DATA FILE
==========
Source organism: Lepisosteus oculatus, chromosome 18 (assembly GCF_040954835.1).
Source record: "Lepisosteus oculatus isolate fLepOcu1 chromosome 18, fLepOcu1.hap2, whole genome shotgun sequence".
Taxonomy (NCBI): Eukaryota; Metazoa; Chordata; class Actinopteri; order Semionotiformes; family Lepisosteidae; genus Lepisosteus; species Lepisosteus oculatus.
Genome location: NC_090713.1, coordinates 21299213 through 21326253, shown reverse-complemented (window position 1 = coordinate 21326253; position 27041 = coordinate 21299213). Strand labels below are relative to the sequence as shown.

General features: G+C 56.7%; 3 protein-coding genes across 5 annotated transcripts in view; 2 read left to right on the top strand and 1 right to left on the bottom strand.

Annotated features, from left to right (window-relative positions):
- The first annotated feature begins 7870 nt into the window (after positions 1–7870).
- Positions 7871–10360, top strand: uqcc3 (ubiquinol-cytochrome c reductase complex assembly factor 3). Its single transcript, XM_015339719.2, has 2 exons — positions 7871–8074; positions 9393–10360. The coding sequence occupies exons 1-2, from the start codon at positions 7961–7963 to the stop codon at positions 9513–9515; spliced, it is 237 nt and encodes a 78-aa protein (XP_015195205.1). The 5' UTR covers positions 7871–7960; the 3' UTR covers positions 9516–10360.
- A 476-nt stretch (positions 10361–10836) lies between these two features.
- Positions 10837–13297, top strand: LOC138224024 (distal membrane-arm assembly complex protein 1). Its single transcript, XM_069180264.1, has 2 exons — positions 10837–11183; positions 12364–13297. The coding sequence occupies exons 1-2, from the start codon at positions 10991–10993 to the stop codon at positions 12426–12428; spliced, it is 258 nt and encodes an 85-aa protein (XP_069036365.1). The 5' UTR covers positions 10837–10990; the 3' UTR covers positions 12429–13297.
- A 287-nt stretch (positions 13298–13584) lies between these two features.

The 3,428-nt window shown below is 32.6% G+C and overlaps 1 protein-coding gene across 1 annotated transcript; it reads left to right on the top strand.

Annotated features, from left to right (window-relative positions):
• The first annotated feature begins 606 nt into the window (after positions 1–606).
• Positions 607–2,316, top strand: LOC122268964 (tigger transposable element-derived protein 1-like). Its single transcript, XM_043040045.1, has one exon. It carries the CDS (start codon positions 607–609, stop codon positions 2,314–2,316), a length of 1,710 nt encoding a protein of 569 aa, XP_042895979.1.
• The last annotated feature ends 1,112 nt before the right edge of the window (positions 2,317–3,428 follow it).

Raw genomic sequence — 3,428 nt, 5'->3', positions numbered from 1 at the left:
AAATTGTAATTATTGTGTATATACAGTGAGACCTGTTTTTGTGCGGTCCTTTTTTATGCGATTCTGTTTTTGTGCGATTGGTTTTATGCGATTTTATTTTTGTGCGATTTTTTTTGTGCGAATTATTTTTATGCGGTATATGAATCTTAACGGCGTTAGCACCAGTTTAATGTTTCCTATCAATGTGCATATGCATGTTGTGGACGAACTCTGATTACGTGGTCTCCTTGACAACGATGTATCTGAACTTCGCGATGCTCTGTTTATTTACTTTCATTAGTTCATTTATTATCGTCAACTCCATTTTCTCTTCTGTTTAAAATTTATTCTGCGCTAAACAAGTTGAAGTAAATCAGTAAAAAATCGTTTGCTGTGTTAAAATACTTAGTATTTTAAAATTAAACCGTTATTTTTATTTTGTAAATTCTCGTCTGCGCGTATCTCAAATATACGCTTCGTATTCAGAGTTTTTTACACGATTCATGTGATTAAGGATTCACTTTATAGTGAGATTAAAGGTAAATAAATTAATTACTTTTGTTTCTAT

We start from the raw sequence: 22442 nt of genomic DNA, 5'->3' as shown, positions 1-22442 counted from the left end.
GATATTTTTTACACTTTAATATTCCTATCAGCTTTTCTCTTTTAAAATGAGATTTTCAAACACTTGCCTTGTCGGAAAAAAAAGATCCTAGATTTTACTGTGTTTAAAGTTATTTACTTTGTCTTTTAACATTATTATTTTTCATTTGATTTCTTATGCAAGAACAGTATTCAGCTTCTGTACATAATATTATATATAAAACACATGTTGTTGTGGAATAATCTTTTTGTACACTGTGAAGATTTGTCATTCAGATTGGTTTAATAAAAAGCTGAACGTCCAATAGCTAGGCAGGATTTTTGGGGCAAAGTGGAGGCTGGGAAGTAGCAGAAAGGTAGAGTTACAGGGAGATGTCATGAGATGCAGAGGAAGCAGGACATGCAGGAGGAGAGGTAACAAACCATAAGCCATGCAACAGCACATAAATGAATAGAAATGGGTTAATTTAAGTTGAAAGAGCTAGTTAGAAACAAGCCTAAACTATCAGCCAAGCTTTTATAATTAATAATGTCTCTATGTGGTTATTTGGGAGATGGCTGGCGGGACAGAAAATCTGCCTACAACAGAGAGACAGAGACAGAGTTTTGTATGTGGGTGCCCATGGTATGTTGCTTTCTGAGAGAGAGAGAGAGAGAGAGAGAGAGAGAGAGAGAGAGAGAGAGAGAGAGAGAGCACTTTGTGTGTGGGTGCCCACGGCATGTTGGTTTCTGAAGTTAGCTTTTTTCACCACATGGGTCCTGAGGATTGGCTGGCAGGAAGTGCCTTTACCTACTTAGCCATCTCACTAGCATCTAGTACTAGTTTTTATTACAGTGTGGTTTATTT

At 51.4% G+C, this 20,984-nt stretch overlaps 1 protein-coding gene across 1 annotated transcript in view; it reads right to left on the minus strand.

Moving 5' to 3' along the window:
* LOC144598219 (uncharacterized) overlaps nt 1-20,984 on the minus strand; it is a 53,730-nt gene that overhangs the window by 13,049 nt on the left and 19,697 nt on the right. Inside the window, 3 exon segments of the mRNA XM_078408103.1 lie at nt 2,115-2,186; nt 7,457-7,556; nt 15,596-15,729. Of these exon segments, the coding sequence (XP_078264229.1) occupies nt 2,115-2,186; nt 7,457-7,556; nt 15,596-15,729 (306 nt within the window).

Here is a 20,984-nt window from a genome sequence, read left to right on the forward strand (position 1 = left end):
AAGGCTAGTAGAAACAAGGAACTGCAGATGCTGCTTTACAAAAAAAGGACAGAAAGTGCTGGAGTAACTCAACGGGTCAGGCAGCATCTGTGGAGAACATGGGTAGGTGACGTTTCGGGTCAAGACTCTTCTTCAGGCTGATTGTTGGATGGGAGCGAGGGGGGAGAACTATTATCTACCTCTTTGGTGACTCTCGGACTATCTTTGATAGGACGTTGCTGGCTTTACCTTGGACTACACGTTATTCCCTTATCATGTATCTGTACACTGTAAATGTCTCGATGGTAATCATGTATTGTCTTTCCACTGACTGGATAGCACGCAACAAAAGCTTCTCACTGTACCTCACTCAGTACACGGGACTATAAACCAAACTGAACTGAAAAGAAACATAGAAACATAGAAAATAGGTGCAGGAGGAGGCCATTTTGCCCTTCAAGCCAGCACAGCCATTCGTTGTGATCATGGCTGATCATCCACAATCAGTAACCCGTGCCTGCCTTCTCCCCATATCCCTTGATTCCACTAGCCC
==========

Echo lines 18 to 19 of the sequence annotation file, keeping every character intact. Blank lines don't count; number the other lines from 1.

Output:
AAATTGTAATTATTGTGTATATACAGTGAGACCTGTTTTTGTGCGGTCCTTTTTTATGCGATTCTGTTTTTGTGCGATTGGTTTTATGCGATTTTATTTTTGTGCGATTTTTTTTGTGCGAATTATTTTTATGCGGTATATGAATCTTAACGGCGTTAGCACCAGTTTAATGTTTCCTATCAATGTGCATATGCATGTTGTGGACGAACTCTGATTACGTGGTCTCCTTGACAACGATGTATCTGAACTTCGCGATGCTCTGTTTATTTACTTTCATTAGTTCATTTATTATCGTCAACTCCATTTTCTCTTCTGTTTAAAATTTATTCTGCGCTAAACAAGTTGAAGTAAATCAGTAAAAAATCGTTTGCTGTGTTAAAATACTTAGTATTTTAAAATTAAACCGTTATTTTTATTTTGTAAATTCTCGTCTGCGCGTATCTCAAATATACGCTTCGTATTCAGAGTTTTTTACACGATTCATGTGATTAAGGATTCACTTTATAGTGAGATTAAAGGTAAATAAATTAATTACTTTTGTTTCTAT

We start from the raw sequence: 22442 nt of genomic DNA, 5'->3' as shown, positions 1-22442 counted from the left end.